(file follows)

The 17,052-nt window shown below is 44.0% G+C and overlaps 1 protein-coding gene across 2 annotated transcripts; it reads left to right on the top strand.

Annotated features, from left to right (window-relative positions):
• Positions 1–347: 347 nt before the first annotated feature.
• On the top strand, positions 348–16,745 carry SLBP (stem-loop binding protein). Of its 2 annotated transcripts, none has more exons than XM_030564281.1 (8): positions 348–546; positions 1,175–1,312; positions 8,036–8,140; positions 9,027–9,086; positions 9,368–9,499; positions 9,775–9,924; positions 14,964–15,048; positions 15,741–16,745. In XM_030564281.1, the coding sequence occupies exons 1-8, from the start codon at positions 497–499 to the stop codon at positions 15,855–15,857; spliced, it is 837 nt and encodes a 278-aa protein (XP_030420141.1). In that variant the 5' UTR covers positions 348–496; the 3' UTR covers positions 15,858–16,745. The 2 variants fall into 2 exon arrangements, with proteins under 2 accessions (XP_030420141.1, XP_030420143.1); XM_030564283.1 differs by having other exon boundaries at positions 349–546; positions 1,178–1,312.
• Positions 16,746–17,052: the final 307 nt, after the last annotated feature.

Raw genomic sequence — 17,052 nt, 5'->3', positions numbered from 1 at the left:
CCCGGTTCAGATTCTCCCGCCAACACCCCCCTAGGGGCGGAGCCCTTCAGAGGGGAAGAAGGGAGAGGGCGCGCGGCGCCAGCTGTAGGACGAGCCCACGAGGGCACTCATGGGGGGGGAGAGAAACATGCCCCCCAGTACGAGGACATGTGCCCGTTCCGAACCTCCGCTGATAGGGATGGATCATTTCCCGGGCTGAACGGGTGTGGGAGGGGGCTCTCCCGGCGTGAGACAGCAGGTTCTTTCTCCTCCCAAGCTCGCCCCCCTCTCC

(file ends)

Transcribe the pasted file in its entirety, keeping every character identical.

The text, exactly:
The 17,052-nt window shown below is 44.0% G+C and overlaps 1 protein-coding gene across 2 annotated transcripts; it reads left to right on the top strand.

Annotated features, from left to right (window-relative positions):
• Positions 1–347: 347 nt before the first annotated feature.
• On the top strand, positions 348–16,745 carry SLBP (stem-loop binding protein). Of its 2 annotated transcripts, none has more exons than XM_030564281.1 (8): positions 348–546; positions 1,175–1,312; positions 8,036–8,140; positions 9,027–9,086; positions 9,368–9,499; positions 9,775–9,924; positions 14,964–15,048; positions 15,741–16,745. In XM_030564281.1, the coding sequence occupies exons 1-8, from the start codon at positions 497–499 to the stop codon at positions 15,855–15,857; spliced, it is 837 nt and encodes a 278-aa protein (XP_030420141.1). In that variant the 5' UTR covers positions 348–496; the 3' UTR covers positions 15,858–16,745. The 2 variants fall into 2 exon arrangements, with proteins under 2 accessions (XP_030420141.1, XP_030420143.1); XM_030564283.1 differs by having other exon boundaries at positions 349–546; positions 1,178–1,312.
• Positions 16,746–17,052: the final 307 nt, after the last annotated feature.

Raw genomic sequence — 17,052 nt, 5'->3', positions numbered from 1 at the left:
CCCGGTTCAGATTCTCCCGCCAACACCCCCCTAGGGGCGGAGCCCTTCAGAGGGGAAGAAGGGAGAGGGCGCGCGGCGCCAGCTGTAGGACGAGCCCACGAGGGCACTCATGGGGGGGGAGAGAAACATGCCCCCCAGTACGAGGACATGTGCCCGTTCCGAACCTCCGCTGATAGGGATGGATCATTTCCCGGGCTGAACGGGTGTGGGAGGGGGCTCTCCCGGCGTGAGACAGCAGGTTCTTTCTCCTCCCAAGCTCGCCCCCCTCTCC